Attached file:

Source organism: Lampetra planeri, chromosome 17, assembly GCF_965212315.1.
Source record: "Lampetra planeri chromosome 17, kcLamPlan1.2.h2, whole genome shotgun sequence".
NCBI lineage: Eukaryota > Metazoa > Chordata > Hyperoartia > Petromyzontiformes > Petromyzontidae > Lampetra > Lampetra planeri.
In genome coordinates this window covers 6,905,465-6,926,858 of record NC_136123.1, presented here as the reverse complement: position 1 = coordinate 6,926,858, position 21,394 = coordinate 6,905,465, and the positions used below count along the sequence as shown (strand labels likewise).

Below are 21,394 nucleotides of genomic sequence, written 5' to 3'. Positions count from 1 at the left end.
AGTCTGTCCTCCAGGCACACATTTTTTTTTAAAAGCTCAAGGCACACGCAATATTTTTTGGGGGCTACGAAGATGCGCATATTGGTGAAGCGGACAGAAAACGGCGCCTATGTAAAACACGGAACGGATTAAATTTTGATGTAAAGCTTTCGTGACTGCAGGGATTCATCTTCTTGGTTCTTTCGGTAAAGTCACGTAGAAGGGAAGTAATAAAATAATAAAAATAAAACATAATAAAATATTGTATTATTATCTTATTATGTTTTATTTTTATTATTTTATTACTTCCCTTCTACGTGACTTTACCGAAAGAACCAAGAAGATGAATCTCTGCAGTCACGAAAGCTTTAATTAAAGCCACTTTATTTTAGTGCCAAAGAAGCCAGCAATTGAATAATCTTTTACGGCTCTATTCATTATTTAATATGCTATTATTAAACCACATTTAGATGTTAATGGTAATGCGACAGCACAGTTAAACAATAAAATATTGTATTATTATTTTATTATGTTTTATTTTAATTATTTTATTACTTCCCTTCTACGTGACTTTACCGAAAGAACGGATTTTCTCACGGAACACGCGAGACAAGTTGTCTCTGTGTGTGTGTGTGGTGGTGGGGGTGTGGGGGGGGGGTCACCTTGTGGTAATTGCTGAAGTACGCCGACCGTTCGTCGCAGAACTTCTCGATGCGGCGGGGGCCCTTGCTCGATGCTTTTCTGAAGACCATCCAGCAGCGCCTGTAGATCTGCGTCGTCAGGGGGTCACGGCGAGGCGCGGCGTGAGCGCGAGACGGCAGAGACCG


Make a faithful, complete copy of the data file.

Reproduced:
Source organism: Lampetra planeri, chromosome 17, assembly GCF_965212315.1.
Source record: "Lampetra planeri chromosome 17, kcLamPlan1.2.h2, whole genome shotgun sequence".
NCBI lineage: Eukaryota > Metazoa > Chordata > Hyperoartia > Petromyzontiformes > Petromyzontidae > Lampetra > Lampetra planeri.
In genome coordinates this window covers 6,905,465-6,926,858 of record NC_136123.1, presented here as the reverse complement: position 1 = coordinate 6,926,858, position 21,394 = coordinate 6,905,465, and the positions used below count along the sequence as shown (strand labels likewise).

Below are 21,394 nucleotides of genomic sequence, written 5' to 3'. Positions count from 1 at the left end.
AGTCTGTCCTCCAGGCACACATTTTTTTTTAAAAGCTCAAGGCACACGCAATATTTTTTGGGGGCTACGAAGATGCGCATATTGGTGAAGCGGACAGAAAACGGCGCCTATGTAAAACACGGAACGGATTAAATTTTGATGTAAAGCTTTCGTGACTGCAGGGATTCATCTTCTTGGTTCTTTCGGTAAAGTCACGTAGAAGGGAAGTAATAAAATAATAAAAATAAAACATAATAAAATATTGTATTATTATCTTATTATGTTTTATTTTTATTATTTTATTACTTCCCTTCTACGTGACTTTACCGAAAGAACCAAGAAGATGAATCTCTGCAGTCACGAAAGCTTTAATTAAAGCCACTTTATTTTAGTGCCAAAGAAGCCAGCAATTGAATAATCTTTTACGGCTCTATTCATTATTTAATATGCTATTATTAAACCACATTTAGATGTTAATGGTAATGCGACAGCACAGTTAAACAATAAAATATTGTATTATTATTTTATTATGTTTTATTTTAATTATTTTATTACTTCCCTTCTACGTGACTTTACCGAAAGAACGGATTTTCTCACGGAACACGCGAGACAAGTTGTCTCTGTGTGTGTGTGTGGTGGTGGGGGTGTGGGGGGGGGGTCACCTTGTGGTAATTGCTGAAGTACGCCGACCGTTCGTCGCAGAACTTCTCGATGCGGCGGGGGCCCTTGCTCGATGCTTTTCTGAAGACCATCCAGCAGCGCCTGTAGATCTGCGTCGTCAGGGGGTCACGGCGAGGCGCGGCGTGAGCGCGAGACGGCAGAGACCG